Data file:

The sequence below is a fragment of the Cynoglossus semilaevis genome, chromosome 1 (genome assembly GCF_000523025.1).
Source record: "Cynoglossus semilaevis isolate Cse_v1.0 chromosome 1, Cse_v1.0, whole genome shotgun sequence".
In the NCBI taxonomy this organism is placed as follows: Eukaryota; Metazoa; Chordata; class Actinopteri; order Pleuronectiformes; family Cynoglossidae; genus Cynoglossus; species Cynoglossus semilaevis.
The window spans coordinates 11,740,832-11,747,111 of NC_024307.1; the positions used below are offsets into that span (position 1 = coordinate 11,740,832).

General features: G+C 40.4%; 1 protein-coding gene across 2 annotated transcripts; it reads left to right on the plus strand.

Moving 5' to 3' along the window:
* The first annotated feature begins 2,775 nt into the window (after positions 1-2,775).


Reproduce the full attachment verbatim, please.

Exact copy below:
The sequence below is a fragment of the Cynoglossus semilaevis genome, chromosome 1 (genome assembly GCF_000523025.1).
Source record: "Cynoglossus semilaevis isolate Cse_v1.0 chromosome 1, Cse_v1.0, whole genome shotgun sequence".
In the NCBI taxonomy this organism is placed as follows: Eukaryota; Metazoa; Chordata; class Actinopteri; order Pleuronectiformes; family Cynoglossidae; genus Cynoglossus; species Cynoglossus semilaevis.
The window spans coordinates 11,740,832-11,747,111 of NC_024307.1; the positions used below are offsets into that span (position 1 = coordinate 11,740,832).

General features: G+C 40.4%; 1 protein-coding gene across 2 annotated transcripts; it reads left to right on the plus strand.

Moving 5' to 3' along the window:
* The first annotated feature begins 2,775 nt into the window (after positions 1-2,775).